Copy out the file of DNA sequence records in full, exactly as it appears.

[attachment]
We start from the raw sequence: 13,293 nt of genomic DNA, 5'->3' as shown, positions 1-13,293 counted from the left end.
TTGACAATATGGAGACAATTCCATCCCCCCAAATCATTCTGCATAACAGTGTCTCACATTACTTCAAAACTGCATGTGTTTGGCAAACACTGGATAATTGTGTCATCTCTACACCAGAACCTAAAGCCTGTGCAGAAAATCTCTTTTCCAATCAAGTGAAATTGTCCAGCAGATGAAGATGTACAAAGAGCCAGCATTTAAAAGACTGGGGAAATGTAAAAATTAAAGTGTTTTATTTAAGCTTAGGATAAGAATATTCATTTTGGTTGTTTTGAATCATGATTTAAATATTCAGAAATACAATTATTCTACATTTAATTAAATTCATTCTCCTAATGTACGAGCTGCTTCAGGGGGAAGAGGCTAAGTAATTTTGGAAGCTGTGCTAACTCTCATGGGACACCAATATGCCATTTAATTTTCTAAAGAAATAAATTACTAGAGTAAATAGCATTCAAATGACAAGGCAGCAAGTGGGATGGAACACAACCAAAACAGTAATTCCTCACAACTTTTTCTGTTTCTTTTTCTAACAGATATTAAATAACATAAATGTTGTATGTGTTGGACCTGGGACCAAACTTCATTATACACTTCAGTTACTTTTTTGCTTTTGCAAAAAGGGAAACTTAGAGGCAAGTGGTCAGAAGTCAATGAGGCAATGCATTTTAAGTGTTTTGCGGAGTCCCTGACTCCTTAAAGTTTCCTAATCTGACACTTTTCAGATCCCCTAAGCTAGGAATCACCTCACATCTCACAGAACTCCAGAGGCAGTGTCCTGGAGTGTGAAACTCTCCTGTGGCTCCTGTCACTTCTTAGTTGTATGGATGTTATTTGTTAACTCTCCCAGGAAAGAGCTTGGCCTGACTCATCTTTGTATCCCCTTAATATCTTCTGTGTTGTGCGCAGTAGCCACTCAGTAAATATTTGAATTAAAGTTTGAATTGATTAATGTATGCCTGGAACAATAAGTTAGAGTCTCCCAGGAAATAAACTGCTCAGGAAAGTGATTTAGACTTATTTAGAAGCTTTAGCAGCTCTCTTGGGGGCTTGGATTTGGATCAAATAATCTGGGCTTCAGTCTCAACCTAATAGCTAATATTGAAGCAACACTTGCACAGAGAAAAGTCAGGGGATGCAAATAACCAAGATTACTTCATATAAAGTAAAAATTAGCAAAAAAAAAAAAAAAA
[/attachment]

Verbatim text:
We start from the raw sequence: 13,293 nt of genomic DNA, 5'->3' as shown, positions 1-13,293 counted from the left end.
TTGACAATATGGAGACAATTCCATCCCCCCAAATCATTCTGCATAACAGTGTCTCACATTACTTCAAAACTGCATGTGTTTGGCAAACACTGGATAATTGTGTCATCTCTACACCAGAACCTAAAGCCTGTGCAGAAAATCTCTTTTCCAATCAAGTGAAATTGTCCAGCAGATGAAGATGTACAAAGAGCCAGCATTTAAAAGACTGGGGAAATGTAAAAATTAAAGTGTTTTATTTAAGCTTAGGATAAGAATATTCATTTTGGTTGTTTTGAATCATGATTTAAATATTCAGAAATACAATTATTCTACATTTAATTAAATTCATTCTCCTAATGTACGAGCTGCTTCAGGGGGAAGAGGCTAAGTAATTTTGGAAGCTGTGCTAACTCTCATGGGACACCAATATGCCATTTAATTTTCTAAAGAAATAAATTACTAGAGTAAATAGCATTCAAATGACAAGGCAGCAAGTGGGATGGAACACAACCAAAACAGTAATTCCTCACAACTTTTTCTGTTTCTTTTTCTAACAGATATTAAATAACATAAATGTTGTATGTGTTGGACCTGGGACCAAACTTCATTATACACTTCAGTTACTTTTTTGCTTTTGCAAAAAGGGAAACTTAGAGGCAAGTGGTCAGAAGTCAATGAGGCAATGCATTTTAAGTGTTTTGCGGAGTCCCTGACTCCTTAAAGTTTCCTAATCTGACACTTTTCAGATCCCCTAAGCTAGGAATCACCTCACATCTCACAGAACTCCAGAGGCAGTGTCCTGGAGTGTGAAACTCTCCTGTGGCTCCTGTCACTTCTTAGTTGTATGGATGTTATTTGTTAACTCTCCCAGGAAAGAGCTTGGCCTGACTCATCTTTGTATCCCCTTAATATCTTCTGTGTTGTGCGCAGTAGCCACTCAGTAAATATTTGAATTAAAGTTTGAATTGATTAATGTATGCCTGGAACAATAAGTTAGAGTCTCCCAGGAAATAAACTGCTCAGGAAAGTGATTTAGACTTATTTAGAAGCTTTAGCAGCTCTCTTGGGGGCTTGGATTTGGATCAAATAATCTGGGCTTCAGTCTCAACCTAATAGCTAATATTGAAGCAACACTTGCACAGAGAAAAGTCAGGGGATGCAAATAACCAAGATTACTTCATATAAAGTAAAAATTAGCAAAAAAAAAAAAAAAA